When it comes to 'Gulf War syndrome,' journalism pre-empts science
by Jeremy Torobin and Howard Fienberg
The flurry of media coverage about the latest development in the quest to explain why up to 100,000 Gulf War veterans have felt chronically ill since their combat tours is a good example of differences in how the worlds of science and journalism operate.
Specifically, there is a conflict between scientists need to test theories and conduct experiments slowly, carefully and multiple times before drawing conclusions, and journalists need to satisfy editors and keep up with competitors by breaking important new developments that answer long-puzzling questions.
Last week, the authors of a study funded by the Pentagon and the Dallas-based Perot Foundation reported that some Gulf War veterans who have complained of illnesses ranging from fatigue and muscle pain to memory loss actually have signs of brain damage, most likely caused by exposure to toxic chemicals. "Theres hope, now that these guys have a disease," the lead researcher, Dr. James Fleckenstein, a professor of radiology at the University of Texas Southwestern Medical Center in Dallas, told Associated Press. "They can be believed theyre not malingering, theyre not depressed, theyre not stressed. Theres a hope for treatment and theres hope for being able to monitor the progress of the disease."
If this is indeed the case, the findings could prove very significant. To date, almost every notable scientific, epidemiological and medical study has failed to find evidence of an all-encompassing Gulf War syndrome. In the latest study, Fleckenstein and his colleagues found that the 22 ill veterans they examined have between 10 and 25 percent lower levels of a brain chemical called NAA, suggesting a loss of neurons in the brain stem and basal ganglia, than the 18 healthy veterans in the study. The researchers then repeated their experiment in a sample of six more veterans.
But as most news organizations who covered this story were careful to point out, the original and follow-up samples were quite small, and the study has yet to be subjected to peer review in an academic journal the traditional barometer for a studys reliability. And though the authors speculate that a combination of exposure to chemical nerve gas, insect repellants and side effects from anti-nerve gas tablets could be to blame, they didnt test for specific links in the study. Yet, they claim that the work is a validation of earlier research which found that some sick Gulf War veterans had a genetic predisposition for brain damage because they were born with low levels of the enzyme that breaks down chemical nerve gases like sarin.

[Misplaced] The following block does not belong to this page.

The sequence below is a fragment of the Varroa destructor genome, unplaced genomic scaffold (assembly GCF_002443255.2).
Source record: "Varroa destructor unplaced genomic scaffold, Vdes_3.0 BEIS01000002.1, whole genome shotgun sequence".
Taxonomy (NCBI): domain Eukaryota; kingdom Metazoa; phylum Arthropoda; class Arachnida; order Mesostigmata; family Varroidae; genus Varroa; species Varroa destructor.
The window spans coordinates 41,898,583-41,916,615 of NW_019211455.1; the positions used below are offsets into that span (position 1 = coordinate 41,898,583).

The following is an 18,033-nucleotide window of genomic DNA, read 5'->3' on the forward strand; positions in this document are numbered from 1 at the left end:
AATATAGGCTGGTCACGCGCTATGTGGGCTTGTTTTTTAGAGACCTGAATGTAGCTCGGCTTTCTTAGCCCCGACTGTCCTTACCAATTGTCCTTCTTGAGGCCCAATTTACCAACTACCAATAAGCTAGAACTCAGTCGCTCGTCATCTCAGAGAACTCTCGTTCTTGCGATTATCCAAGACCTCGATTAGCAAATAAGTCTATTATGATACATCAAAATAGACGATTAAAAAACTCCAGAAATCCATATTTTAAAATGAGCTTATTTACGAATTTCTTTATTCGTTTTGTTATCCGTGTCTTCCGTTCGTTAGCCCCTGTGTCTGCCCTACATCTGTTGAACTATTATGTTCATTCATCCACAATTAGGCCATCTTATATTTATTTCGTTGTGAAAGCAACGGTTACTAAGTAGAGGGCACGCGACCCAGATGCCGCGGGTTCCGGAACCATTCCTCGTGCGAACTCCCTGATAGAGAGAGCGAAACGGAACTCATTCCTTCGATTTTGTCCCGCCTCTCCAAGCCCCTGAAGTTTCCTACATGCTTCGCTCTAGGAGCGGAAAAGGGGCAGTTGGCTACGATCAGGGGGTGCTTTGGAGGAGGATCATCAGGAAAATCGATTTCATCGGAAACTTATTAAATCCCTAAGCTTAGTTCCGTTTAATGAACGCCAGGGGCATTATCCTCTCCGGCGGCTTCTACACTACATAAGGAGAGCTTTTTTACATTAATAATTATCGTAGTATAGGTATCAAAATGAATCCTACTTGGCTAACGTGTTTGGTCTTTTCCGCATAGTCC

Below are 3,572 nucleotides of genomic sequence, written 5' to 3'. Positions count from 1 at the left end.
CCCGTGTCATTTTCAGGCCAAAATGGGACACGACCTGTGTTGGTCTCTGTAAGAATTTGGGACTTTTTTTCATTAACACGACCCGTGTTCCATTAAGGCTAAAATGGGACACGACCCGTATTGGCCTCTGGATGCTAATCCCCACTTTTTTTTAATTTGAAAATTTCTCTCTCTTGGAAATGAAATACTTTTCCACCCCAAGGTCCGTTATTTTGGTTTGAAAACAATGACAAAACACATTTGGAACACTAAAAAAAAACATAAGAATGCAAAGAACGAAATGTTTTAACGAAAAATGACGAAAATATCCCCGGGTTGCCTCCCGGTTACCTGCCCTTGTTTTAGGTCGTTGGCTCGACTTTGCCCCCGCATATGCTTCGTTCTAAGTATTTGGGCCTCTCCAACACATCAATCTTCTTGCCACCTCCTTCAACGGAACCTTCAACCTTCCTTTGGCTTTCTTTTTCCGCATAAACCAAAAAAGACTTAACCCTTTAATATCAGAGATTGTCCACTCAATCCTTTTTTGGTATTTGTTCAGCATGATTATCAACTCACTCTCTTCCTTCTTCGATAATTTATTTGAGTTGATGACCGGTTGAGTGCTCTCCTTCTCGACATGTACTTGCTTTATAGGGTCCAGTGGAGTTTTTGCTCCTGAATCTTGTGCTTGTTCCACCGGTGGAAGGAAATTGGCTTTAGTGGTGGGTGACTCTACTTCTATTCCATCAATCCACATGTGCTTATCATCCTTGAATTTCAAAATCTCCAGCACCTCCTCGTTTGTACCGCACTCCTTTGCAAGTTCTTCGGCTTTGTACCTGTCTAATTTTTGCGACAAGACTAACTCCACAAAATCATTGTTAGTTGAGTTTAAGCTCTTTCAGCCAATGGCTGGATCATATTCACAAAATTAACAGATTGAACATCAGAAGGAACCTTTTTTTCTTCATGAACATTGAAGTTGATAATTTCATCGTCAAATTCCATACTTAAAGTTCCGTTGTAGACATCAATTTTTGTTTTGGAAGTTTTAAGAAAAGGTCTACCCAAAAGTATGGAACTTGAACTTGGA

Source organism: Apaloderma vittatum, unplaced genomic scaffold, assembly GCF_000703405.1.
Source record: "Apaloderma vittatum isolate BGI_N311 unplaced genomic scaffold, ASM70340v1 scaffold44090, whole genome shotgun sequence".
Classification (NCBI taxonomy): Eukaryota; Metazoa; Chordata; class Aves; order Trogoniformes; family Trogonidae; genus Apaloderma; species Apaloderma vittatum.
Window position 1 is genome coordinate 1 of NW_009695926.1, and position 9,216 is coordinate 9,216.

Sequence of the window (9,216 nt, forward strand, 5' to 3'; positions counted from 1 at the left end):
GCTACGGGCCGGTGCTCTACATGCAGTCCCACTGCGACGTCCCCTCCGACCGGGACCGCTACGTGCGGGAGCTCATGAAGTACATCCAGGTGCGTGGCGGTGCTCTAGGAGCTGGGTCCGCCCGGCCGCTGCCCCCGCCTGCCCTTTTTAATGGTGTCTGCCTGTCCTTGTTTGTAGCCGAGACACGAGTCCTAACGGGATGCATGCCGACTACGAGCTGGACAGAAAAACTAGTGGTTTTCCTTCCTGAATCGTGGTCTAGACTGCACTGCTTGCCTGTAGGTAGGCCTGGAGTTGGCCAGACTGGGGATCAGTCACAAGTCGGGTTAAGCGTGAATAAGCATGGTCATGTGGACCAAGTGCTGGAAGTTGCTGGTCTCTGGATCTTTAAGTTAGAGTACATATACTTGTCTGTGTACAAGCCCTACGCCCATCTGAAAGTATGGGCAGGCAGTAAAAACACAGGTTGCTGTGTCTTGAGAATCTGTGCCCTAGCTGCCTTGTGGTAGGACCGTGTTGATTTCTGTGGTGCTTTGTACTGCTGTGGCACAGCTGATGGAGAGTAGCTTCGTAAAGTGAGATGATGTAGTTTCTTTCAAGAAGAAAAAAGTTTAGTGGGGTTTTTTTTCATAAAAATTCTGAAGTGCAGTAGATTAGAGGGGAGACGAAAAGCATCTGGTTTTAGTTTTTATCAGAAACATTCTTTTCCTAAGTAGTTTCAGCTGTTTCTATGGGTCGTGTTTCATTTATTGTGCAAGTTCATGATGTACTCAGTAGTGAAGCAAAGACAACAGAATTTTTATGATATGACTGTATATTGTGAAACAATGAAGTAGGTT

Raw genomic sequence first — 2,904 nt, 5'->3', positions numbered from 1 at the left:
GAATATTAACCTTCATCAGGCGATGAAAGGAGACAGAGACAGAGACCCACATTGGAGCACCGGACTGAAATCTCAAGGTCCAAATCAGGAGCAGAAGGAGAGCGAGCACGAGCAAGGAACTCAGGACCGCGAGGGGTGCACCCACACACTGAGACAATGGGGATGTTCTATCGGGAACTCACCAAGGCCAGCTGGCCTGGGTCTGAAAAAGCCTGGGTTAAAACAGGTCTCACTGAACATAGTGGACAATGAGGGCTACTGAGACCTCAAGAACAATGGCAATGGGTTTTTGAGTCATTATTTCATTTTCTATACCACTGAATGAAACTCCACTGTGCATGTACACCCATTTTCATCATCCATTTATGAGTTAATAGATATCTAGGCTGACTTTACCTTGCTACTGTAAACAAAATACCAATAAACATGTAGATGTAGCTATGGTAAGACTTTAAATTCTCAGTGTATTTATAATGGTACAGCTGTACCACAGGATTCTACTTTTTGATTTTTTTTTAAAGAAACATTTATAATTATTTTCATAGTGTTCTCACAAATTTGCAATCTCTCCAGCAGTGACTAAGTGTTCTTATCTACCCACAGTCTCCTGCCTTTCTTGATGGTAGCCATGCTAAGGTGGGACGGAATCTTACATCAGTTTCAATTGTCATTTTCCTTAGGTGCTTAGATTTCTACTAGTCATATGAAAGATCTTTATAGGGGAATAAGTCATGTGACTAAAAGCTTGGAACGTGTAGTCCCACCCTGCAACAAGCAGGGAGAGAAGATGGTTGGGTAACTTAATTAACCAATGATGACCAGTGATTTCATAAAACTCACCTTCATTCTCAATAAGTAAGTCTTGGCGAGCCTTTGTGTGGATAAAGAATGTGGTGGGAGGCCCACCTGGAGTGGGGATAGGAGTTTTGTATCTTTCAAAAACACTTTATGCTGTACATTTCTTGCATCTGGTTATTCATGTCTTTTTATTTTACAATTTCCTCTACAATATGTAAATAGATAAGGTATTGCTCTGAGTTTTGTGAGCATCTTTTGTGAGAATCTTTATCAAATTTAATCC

Moreover, none of the major print and broadcast media outlets who covered the findings noted that three Gulf War syndrome studies that Fleckensteins colleague and current study co-author Dr. Robert Haley had published in the prestigious Journal of the American Medical Association in 1997 were criticized for their scientific methods and conclusions.
But even though news organizations were generally clear about the potential flaws with the current study, its worth asking where the value is in flocking to cover findings that most scientists would agree have not been repeated often enough, nor with enough subjects, to come close to certainty. If science reporters and their editors hadnt learned that the findings would be presented at the annual meeting of the Radiological Society of North America in Chicago, would they have bothered to go?
Perhaps journalists covering long-term science and health stories need to re-think their reflexive impulse to find closure, even when it isnt there. Every time news organizations give credibility to studies that claim to prove something, only to be disproved by further study (the realization that there was "good" and "bad" cholesterol, for instance), they undermine public faith in both science and journalism.
Jeremy Torobin is associate editor of NewsWatch, and Howard Fienberg is research analyst for the Statistical Assessment Service
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